IBMS 1100 is the first course in a 3 course sequence that integrates biology, statistics, and mathematics, As a result, the mathematics and statistics is introduced, explored, and developed in biological contexts, including surface area to volume ratios, isometric and allometric scaling, fractals in biology, and difference equations and discrete systems in genetics, evolution, and the study of DNA. Pre-calculus concepts and limits are also introduced and developed in IBMS 1100, both due to the natural contexts which arise for doing so (such as log-log plots) and because a major goal of the Symbiosis project is to spread the coverage of calculus I across 2 semesters as a way of promoting greater student success in both calculus comprehension and skill development.
Teaching method : Lectures were prepared mainly in power-point. Hands-on class activities and data analysis in the computer lab were used when appropriate on addition to the wet/dry lab component.
Textbook : Complete class notes, on addition to power point presentations, were written for this course by the instructors under a grant from HHMI, they are available from the D2L platform.
: Minitab, R, Maple, Java Applications, Image J, Web-based Applets and Activities
The study of Biology is introduced. Aspects of what hypotheses are and how they are tested leads into statistical inference. Examples of hypothesis testing such as von Helmont’s plant growth test and Stanley Prussiner’s Prion Hypothesis are discussed. An introduction of Arbovirus infection of Yellow Fever leads to a discussion of viruses and definition of life. The hypothesis of whether AIDS can be transmitted by mosquitoes is used as an example of the use of quantitative biology. The five themes of biology are introduced as the thread of further modules.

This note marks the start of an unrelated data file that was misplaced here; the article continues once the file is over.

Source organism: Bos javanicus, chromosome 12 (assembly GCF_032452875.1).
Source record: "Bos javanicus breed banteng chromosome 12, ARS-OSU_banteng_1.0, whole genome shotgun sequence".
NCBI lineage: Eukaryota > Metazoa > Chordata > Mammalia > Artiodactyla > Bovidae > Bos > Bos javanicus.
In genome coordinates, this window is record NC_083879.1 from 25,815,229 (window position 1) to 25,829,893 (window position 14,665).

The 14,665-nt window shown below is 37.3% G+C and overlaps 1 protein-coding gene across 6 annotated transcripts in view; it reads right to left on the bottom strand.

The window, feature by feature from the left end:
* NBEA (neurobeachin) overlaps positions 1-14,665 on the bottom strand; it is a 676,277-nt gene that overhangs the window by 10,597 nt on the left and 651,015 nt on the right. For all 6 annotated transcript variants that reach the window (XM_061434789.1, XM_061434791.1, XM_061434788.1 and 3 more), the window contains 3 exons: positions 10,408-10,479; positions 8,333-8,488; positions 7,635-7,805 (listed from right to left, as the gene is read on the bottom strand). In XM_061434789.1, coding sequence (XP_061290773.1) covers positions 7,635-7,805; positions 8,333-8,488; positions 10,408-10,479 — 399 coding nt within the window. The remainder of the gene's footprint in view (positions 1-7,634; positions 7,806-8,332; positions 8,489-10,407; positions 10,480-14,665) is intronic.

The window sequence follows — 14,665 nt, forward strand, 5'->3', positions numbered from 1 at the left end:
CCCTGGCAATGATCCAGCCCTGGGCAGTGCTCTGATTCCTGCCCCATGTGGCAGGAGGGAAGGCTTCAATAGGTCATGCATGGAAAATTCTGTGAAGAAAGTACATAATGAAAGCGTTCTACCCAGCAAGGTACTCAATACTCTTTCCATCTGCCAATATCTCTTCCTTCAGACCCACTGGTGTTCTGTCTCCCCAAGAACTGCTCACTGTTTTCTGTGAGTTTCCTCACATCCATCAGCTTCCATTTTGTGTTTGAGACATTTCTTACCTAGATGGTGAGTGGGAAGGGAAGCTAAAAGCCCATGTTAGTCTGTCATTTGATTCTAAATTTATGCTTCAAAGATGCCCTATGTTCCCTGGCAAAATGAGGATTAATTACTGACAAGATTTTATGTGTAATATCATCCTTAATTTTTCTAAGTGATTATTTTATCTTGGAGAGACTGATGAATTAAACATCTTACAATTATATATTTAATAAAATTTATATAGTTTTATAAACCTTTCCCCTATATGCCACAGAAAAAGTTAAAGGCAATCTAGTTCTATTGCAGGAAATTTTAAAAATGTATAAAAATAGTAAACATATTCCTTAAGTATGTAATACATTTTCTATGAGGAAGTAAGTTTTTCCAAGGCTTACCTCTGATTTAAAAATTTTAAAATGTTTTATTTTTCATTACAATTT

What is Statistics ? Role of statistics in the scientific method. An introduction to the role of mathematics and statistics in science in general. Randomization test to test the hypothesis of equal means (medians, variances) of two populations based on experimental data. Why do we study probability? Basic definitions: random experiment, sample space, event. Definitions of probability: classical, relative frequency, axiomatic definition and its consequences; independent events; replicates of a random experiment; Pascal triangle and basic combinatorics. Types of random variables, mass or probability function and density functions . Discrete probability distributions ; b inomial distribution; applying the binomial distribution to do test of hypothesis about a population proportion. First glance at the limit concept (probability as limit of a relative frequency, along with difficulties in using such a definition). First glance at mathematical models.